The low prices of oil are having an impact on hiring, but students are optimistic and are still coming in, believing the drop in prices is temporary, Colorado School of Mines Professor Will Fleckenstein told Angie Austin at EnerCom’s The Oil & Gas Conference® 21.

Dr. Fleckenstein spoke about the downturn in the industry, the adjustments being made in the oil patch, and when asked about future of innovation in the industry, Dr. Fleckenstein said, “The industry is trying to move towards longer types of laterals, one thing we have as a limit is gravity.

“Right now we are relying upon gravity to physically push these drill bits up to 15,000 feet. Which are eventually going to run into friction. And now you are going to have to start to have to take downhole types of tractors to be able to physically push and pull the longer laterals, and also to have more wells per pad, and to be able to do things that are more acceptable to the locals, in order to continue to have that support to continue to produce.”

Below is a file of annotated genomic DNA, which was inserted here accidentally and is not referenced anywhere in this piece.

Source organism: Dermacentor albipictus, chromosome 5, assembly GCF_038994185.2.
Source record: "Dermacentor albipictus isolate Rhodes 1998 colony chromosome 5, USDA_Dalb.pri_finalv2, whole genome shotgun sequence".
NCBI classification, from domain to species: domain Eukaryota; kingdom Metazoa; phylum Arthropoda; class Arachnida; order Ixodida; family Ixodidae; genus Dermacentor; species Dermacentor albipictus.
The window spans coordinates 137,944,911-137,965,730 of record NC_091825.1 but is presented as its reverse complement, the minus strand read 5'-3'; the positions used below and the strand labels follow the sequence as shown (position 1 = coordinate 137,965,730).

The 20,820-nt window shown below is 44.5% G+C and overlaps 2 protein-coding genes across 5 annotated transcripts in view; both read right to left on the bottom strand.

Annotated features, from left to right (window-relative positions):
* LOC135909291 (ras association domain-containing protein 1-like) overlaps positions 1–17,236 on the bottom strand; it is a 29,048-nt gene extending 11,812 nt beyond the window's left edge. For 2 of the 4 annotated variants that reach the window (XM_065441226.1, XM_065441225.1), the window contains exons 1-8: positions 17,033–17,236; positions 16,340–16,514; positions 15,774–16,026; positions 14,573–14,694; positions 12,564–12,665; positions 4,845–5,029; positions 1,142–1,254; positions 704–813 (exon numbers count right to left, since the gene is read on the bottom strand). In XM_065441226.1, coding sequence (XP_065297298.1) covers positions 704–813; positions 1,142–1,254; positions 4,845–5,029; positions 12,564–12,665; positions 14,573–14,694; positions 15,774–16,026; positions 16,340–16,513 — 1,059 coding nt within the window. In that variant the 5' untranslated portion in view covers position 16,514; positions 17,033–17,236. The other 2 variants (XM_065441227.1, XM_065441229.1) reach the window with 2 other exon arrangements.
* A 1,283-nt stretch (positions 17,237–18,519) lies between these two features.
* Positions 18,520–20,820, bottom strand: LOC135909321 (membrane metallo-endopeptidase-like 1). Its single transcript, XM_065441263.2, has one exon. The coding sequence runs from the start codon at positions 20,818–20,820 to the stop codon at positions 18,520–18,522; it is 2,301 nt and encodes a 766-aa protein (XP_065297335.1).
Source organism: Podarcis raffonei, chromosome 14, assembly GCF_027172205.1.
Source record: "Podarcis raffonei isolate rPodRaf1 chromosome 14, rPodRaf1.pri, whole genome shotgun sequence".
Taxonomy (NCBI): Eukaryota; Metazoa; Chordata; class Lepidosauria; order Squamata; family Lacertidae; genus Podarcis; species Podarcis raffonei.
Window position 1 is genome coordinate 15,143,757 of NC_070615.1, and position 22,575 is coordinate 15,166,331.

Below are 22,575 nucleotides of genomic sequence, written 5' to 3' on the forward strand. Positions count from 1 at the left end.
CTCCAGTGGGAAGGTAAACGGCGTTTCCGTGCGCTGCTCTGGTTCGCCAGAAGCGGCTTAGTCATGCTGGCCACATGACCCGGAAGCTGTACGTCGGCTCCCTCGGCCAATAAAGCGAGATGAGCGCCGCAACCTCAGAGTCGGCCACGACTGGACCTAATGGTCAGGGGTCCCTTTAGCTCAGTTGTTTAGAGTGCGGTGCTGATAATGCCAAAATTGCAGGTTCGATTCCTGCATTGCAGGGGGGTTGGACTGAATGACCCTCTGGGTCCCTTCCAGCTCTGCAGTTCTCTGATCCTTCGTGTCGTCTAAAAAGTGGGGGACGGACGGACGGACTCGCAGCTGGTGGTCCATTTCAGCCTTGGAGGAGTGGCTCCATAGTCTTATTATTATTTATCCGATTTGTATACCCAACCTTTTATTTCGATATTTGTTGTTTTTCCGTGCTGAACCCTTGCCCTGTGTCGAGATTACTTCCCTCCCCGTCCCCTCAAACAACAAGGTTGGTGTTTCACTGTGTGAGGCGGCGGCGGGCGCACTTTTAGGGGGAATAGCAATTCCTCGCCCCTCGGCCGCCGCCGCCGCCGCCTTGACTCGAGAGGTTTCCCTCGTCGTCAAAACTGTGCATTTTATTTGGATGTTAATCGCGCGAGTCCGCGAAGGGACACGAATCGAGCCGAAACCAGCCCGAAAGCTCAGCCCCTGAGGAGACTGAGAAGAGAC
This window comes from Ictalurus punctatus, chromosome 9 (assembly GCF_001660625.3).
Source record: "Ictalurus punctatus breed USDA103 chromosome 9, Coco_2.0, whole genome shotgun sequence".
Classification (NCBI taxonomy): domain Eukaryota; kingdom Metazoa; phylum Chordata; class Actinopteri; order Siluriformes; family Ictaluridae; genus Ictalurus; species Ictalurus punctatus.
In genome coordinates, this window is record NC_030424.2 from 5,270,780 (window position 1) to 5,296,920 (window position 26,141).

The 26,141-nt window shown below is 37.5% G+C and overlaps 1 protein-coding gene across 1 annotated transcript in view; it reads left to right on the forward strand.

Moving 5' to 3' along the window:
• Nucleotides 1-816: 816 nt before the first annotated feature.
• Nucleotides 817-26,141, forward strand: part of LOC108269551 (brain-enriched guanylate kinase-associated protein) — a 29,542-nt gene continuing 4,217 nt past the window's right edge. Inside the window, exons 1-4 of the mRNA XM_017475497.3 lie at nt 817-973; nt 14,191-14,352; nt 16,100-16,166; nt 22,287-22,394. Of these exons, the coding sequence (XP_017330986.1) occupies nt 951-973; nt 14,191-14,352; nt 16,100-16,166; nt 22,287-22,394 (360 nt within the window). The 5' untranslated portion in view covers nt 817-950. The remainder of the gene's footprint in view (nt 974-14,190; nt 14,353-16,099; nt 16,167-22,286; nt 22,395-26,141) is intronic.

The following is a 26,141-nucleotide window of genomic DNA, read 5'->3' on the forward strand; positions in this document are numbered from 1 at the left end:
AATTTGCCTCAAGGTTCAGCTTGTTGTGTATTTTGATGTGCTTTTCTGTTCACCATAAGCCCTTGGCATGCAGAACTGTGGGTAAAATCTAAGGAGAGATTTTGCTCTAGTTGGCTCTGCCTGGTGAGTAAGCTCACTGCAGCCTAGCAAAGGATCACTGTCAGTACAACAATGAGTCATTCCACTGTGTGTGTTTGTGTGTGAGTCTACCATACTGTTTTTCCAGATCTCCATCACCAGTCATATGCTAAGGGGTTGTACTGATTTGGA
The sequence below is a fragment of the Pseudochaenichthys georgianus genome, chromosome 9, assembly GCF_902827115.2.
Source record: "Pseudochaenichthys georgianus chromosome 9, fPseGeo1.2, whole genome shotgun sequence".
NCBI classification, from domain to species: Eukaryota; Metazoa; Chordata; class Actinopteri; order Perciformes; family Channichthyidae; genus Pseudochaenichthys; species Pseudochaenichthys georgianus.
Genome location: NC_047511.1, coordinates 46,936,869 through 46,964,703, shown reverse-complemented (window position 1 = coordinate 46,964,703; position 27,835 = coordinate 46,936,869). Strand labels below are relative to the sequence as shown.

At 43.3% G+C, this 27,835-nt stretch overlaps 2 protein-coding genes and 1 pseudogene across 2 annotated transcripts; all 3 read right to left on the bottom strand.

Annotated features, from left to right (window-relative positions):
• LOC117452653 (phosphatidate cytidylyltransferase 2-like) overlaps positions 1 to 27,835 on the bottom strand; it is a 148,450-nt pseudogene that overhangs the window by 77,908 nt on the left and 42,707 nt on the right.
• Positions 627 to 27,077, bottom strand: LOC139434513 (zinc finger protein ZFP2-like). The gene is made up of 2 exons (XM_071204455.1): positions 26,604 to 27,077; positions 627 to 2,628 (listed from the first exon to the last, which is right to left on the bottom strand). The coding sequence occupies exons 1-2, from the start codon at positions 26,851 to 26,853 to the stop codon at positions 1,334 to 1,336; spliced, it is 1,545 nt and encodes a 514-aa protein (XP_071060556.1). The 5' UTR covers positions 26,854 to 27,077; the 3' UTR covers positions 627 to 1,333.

Interview Questions

  • Will, what as to changes in the industry are you seeing since you were here for last year’s conference?
  • What about on the technical side – what is the industry doing differently as far as laterals, completions, frac stages, fluid formula, sand – is there a lot different since last year?
  • What are your students at the Colorado School of Mines asking about regarding the job and career situation in the industry in 2016?
  • What is the enrollment picture going into next term – are enrollments down because of the industry downturn, and are people going more into petroleum engineering, or geology, geoscience? What do you see at the School of Mines?
  • Will, we are seeing a new kind of resilience in the industry – it’s driven by sharpening the pencil and squeezing out every kind of drilling and completion efficiency, lowering the costs to get oil and gas out of the ground, shortening drilling days on the pad, more wells on a pad, more frac stages, downspacing – how much more cost can operators remove, and what’s left to squeeze costs out of?
  • What’s the next technology you are seeing heading toward the industry?

For more of Will Fleckenstein’s unique perspective on the oil and gas industry, watch the video below.

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